If you want to enjoy a Turkish breakfast in Jeddah, Gulnar Bakery & Cafe is the place — however, it is only served 7 a.m. to 12:30 p.m.
Gulnar Bakery & Cafe is one of the many Turkish-style cafés in Jeddah. Gulnar is located in Al-Naeem District and serves traditional Turkish breakfast and desserts. It is a cozy well-decorated place fit for couples and small families.
Starting with the name of the café and following through with its interior design, and until the very last sip of the black magic aka Turkish coffee, it is all “Turkized.”
Gulnar’s name stems from “Gul,” or flower, and “nar,” or “pomegranate.” Gulnar is the pomegranate flower, also known as the flower of fire.
The cafe offers fresh pomegranate juice that will wash away the dusty, summer heat and will cool your throat. It is also beneficial for your blood. Make sure to drink it quickly before it turns bitter.
The place is full of freshly baked bread scents, which signal a good morning and an accompanying good mood. That is because the cafe presents the most popular Turkish baked products such as sesame ring-shaped bagels stuffed with white cheese, jam, butter, peanut butter or Nutella.
“Börek” are baked filled pastries made of thin flaky dough stuffed with potato, Spanish beef or cheese.
We picked the intercontinental breakfast consisting of red Turkish tea, butter and jam-stuffed Simit, potato Börek, pomegranate salad along with a salmon sandwich and a plate of honey and cream, Turkish cheese and olives.
Turkish coffee gets its name from the country it was created in, but when it comes to breakfast, Turks are definitely tea people. In Gulnar Café, the tea was prepared in the traditional Turkish way. Water for tea is heated in a samawer over charcoal and is left to simmer on the gentle heat until it steeps.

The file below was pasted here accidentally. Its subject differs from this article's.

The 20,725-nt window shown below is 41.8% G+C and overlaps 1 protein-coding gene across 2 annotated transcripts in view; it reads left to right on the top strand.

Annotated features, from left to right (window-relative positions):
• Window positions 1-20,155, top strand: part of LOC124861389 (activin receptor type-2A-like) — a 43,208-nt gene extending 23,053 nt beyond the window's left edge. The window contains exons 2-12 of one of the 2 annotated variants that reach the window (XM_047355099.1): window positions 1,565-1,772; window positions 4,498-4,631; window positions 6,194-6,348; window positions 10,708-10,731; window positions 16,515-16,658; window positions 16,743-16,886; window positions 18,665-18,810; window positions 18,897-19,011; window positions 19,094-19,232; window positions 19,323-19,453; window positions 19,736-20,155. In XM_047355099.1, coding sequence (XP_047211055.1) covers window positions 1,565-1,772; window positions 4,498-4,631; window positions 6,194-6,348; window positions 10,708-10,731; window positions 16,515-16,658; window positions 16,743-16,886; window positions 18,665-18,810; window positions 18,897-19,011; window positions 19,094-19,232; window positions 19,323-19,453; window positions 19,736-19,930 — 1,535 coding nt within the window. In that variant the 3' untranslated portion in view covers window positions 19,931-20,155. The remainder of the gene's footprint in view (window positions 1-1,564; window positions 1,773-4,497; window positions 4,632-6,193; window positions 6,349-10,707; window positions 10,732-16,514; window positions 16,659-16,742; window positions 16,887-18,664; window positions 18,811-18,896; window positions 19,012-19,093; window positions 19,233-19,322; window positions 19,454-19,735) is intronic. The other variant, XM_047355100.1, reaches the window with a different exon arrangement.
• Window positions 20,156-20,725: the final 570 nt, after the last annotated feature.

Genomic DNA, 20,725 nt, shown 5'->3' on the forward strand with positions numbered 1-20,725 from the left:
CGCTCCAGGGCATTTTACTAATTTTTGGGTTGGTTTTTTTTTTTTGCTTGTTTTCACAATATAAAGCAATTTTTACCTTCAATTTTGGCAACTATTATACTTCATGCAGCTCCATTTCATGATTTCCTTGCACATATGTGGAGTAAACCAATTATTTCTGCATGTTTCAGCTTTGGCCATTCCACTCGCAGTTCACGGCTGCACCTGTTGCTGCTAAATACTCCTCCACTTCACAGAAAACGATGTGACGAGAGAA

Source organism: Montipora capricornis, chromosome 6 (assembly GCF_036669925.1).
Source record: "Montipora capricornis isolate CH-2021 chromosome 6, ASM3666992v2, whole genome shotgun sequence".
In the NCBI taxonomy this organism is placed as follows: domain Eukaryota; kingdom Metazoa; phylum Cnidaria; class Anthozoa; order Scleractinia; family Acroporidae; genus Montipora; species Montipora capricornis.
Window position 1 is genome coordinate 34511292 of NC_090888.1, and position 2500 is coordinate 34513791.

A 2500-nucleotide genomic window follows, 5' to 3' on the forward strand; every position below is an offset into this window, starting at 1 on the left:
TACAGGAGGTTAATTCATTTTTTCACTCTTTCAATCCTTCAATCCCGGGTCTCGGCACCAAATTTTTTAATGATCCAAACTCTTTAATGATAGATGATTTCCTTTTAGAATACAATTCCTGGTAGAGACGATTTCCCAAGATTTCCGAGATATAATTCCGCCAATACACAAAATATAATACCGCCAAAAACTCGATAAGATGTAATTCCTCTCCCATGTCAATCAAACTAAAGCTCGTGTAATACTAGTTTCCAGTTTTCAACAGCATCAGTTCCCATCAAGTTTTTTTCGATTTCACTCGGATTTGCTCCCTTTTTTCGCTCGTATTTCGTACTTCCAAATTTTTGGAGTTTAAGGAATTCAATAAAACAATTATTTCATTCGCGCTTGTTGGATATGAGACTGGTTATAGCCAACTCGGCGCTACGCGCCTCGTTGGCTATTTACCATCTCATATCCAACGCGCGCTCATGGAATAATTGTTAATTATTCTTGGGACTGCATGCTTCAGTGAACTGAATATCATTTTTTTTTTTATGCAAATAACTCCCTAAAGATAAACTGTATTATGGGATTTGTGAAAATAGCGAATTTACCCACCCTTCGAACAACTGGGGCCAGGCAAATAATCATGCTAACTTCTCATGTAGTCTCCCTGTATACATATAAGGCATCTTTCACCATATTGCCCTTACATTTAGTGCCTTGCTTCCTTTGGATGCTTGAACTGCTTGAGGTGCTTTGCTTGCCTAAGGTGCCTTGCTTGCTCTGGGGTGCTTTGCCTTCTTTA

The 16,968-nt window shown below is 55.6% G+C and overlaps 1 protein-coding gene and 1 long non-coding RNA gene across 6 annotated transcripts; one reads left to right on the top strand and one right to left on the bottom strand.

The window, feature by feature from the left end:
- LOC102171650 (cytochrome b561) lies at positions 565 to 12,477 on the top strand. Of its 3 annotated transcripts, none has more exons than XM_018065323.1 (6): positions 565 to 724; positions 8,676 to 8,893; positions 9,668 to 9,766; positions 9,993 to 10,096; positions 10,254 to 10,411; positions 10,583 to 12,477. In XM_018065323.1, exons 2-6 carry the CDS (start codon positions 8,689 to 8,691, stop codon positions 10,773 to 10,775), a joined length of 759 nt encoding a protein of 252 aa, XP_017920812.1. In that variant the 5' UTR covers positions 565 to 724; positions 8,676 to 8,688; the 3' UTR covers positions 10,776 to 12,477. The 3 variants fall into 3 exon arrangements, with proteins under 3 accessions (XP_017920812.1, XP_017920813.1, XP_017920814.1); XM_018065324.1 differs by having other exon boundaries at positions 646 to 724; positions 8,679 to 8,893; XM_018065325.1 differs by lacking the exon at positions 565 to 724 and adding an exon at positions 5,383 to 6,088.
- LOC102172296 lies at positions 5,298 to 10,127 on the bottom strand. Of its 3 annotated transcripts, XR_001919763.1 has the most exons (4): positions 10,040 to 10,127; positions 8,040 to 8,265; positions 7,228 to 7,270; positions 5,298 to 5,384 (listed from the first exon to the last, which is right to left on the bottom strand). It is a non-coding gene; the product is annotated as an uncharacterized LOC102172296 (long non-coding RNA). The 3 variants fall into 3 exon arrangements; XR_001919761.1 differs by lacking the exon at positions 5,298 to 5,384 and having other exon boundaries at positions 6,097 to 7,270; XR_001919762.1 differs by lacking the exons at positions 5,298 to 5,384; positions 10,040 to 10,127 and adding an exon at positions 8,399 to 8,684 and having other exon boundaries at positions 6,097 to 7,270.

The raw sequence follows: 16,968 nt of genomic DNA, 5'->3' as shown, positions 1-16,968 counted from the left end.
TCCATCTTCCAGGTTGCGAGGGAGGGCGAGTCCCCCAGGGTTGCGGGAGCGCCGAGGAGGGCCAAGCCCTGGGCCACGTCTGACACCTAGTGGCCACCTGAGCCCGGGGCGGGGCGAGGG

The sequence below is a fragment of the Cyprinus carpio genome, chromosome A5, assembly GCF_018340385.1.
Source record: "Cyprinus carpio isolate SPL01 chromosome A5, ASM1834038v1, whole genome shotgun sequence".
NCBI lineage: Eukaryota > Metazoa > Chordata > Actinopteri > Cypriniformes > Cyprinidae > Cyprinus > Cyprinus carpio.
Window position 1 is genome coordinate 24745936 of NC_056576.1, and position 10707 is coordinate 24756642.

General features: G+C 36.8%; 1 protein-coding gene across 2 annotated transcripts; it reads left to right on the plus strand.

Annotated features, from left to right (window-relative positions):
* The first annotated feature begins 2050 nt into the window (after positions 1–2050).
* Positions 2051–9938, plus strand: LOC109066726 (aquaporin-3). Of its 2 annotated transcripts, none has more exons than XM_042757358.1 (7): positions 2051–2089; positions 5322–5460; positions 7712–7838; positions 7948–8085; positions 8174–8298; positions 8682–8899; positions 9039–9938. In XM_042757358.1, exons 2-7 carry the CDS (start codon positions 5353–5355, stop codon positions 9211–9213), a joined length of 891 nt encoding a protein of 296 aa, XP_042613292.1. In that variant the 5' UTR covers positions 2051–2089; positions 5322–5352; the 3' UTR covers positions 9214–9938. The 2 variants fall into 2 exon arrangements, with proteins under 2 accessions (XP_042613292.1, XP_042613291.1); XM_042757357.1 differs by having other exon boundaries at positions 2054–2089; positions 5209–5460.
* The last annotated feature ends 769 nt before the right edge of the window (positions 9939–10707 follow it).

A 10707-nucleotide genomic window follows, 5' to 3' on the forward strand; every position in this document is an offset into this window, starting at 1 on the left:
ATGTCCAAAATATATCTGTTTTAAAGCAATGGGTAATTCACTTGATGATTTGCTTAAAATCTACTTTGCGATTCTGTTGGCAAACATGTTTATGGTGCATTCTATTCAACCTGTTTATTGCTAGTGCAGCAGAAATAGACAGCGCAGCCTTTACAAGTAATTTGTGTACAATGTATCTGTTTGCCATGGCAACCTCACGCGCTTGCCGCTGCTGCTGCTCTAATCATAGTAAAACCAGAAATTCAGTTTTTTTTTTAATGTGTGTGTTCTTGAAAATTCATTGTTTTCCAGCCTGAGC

But Turkish coffee is the real story. We all know what it takes to make a cup of Turkish coffee. Normally you would heat it to a point where it just begins to bubble, but under a rolling boil, so it begins to foam up into the neck of the cans before reducing the heat and allowing the foam to die. The process is repeated three or four times before the mixture is poured into a small cup.
However, Gulnar’s coffee is boiled on sand. The sand can be heated using any method, as long as the heat is consistent.
True Turkish coffee is strong, thick, black and best served with a fresh piece of Lokum or baklava, to keep the sweetness to your mouth.
At Gulnar, we had both a priceless piece of heavenly Turkish delight and baklava stuffed with “booza,” Turkish vanilla ice cream with pistachio.
Lokum, or Turkish Delight, is a nougat dessert served with a variety of flavors and fillings, and often topped with powdered sugar. Gulnar serves it with the sweet and sour pomegranate flavor. If you have a sweet tooth, a bite of the chewy delight will make you want to have the jar before you leave the café.
The menu is short and simple, and will leave you with limited options so you can select fast without getting distracted. Breakfast prices are what you would expect from a small restaurant – very reasonable.
Altogether the atmosphere of Gulnar appeals to everyone who is in love with Turkey.